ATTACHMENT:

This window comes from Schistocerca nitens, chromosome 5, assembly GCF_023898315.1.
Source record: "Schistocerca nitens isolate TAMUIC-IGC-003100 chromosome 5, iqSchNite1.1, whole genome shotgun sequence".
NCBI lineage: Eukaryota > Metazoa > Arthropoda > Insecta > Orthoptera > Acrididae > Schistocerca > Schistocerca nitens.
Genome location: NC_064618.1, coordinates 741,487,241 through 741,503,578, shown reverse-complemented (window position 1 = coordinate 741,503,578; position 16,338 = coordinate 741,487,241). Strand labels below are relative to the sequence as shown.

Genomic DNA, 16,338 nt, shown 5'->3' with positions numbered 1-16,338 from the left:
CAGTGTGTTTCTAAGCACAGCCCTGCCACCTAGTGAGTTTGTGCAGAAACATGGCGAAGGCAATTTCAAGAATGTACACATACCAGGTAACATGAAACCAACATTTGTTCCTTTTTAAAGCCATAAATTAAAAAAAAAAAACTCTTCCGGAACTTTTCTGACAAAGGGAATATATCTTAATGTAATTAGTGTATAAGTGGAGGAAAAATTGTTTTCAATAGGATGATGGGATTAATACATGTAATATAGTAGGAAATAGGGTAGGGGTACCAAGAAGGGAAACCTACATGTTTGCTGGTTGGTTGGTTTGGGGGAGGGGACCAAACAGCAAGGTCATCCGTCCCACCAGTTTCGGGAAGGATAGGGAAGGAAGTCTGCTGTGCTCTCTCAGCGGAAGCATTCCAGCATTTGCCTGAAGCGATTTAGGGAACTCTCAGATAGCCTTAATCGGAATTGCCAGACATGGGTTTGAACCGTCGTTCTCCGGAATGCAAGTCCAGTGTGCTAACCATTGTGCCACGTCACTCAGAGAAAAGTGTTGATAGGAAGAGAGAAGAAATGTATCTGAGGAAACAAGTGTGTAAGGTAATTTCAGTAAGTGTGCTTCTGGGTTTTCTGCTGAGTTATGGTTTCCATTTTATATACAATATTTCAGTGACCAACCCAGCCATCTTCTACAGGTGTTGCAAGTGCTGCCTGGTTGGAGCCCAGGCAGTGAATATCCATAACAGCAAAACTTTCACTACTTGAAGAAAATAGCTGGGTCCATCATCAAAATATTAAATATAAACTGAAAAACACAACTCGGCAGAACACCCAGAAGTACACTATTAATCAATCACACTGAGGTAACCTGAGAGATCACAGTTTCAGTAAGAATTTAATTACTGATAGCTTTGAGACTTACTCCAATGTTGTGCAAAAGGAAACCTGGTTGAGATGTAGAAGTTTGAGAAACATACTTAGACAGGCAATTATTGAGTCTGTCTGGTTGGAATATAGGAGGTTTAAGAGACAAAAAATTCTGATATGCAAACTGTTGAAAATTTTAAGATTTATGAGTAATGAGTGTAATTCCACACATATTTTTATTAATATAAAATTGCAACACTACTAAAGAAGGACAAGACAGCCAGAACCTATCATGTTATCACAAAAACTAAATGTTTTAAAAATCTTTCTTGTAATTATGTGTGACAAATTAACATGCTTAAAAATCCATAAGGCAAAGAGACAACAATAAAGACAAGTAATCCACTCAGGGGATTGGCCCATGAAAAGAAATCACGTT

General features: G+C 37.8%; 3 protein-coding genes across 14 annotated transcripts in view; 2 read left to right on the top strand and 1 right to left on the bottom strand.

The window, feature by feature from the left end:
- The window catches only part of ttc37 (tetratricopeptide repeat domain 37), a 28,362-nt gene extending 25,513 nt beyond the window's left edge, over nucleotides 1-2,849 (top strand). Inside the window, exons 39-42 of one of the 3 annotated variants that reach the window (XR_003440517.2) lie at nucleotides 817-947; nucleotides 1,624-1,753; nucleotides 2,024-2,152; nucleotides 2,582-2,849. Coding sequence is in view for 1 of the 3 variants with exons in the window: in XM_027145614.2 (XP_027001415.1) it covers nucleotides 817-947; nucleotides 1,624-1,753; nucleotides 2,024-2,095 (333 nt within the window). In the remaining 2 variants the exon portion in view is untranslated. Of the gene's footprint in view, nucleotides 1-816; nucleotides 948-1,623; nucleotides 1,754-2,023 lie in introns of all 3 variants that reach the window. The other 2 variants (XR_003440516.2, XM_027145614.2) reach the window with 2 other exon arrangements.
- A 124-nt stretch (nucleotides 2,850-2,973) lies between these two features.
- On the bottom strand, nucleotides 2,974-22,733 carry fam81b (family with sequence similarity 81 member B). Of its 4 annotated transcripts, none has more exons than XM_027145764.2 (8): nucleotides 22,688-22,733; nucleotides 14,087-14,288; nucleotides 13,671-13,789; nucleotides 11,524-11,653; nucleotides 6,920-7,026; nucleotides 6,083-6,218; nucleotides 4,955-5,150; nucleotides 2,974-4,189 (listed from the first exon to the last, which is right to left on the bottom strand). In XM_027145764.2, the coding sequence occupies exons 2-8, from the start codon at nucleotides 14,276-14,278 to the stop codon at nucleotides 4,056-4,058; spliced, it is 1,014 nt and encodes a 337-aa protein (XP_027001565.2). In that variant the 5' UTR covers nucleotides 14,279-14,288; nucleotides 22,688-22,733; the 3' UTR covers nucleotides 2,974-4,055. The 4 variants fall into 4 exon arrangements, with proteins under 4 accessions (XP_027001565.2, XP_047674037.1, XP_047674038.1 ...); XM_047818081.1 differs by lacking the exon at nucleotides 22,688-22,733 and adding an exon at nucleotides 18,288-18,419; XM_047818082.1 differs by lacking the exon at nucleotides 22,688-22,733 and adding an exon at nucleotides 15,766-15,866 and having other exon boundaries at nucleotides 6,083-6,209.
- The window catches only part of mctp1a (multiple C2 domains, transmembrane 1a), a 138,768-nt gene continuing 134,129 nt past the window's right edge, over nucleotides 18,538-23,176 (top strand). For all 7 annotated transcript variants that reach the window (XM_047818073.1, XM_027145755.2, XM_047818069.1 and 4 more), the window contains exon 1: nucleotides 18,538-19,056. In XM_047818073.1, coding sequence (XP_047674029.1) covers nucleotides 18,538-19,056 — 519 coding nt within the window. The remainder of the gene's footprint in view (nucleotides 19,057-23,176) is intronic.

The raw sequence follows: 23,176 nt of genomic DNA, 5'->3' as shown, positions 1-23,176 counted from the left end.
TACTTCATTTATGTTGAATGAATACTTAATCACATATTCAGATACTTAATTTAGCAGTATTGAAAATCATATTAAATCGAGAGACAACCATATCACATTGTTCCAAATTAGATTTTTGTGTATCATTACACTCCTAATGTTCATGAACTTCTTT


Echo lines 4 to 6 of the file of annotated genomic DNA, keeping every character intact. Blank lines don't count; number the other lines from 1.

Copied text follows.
Genome location: NC_064618.1, coordinates 741,487,241 through 741,503,578, shown reverse-complemented (window position 1 = coordinate 741,503,578; position 16,338 = coordinate 741,487,241). Strand labels below are relative to the sequence as shown.

Genomic DNA, 16,338 nt, shown 5'->3' with positions numbered 1-16,338 from the left:
CAGTGTGTTTCTAAGCACAGCCCTGCCACCTAGTGAGTTTGTGCAGAAACATGGCGAAGGCAATTTCAAGAATGTACACATACCAGGTAACATGAAACCAACATTTGTTCCTTTTTAAAGCCATAAATTAAAAAAAAAAAACTCTTCCGGAACTTTTCTGACAAAGGGAATATATCTTAATGTAATTAGTGTATAAGTGGAGGAAAAATTGTTTTCAATAGGATGATGGGATTAATACATGTAATATAGTAGGAAATAGGGTAGGGGTACCAAGAAGGGAAACCTACATGTTTGCTGGTTGGTTGGTTTGGGGGAGGGGACCAAACAGCAAGGTCATCCGTCCCACCAGTTTCGGGAAGGATAGGGAAGGAAGTCTGCTGTGCTCTCTCAGCGGAAGCATTCCAGCATTTGCCTGAAGCGATTTAGGGAACTCTCAGATAGCCTTAATCGGAATTGCCAGACATGGGTTTGAACCGTCGTTCTCCGGAATGCAAGTCCAGTGTGCTAACCATTGTGCCACGTCACTCAGAGAAAAGTGTTGATAGGAAGAGAGAAGAAATGTATCTGAGGAAACAAGTGTGTAAGGTAATTTCAGTAAGTGTGCTTCTGGGTTTTCTGCTGAGTTATGGTTTCCATTTTATATACAATATTTCAGTGACCAACCCAGCCATCTTCTACAGGTGTTGCAAGTGCTGCCTGGTTGGAGCCCAGGCAGTGAATATCCATAACAGCAAAACTTTCACTACTTGAAGAAAATAGCTGGGTCCATCATCAAAATATTAAATATAAACTGAAAAACACAACTCGGCAGAACACCCAGAAGTACACTATTAATCAATCACACTGAGGTAACCTGAGAGATCACAGTTTCAGTAAGAATTTAATTACTGATAGCTTTGAGACTTACTCCAATGTTGTGCAAAAGGAAACCTGGTTGAGATGTAGAAGTTTGAGAAACATACTTAGACAGGCAATTATTGAGTCTGTCTGGTTGGAATATAGGAGGTTTAAGAGACAAAAAATTCTGATATGCAAACTGTTGAAAATTTTAAGATTTATGAGTAATGAGTGTAATTCCACACATATTTTTATTAATATAAAATTGCAACACTACTAAAGAAGGACAAGACAGCCAGAACCTATCATGTTATCACAAAAACTAAATGTTTTAAAAATCTTTCTTGTAATTATGTGTGACAAATTAACATGCTTAAAAATCCATAAGGCAAAGAGACAACAATAAAGACAAGTAATCCACTCAGGGGATTGGCCCATGAAAAGAAATCACGTT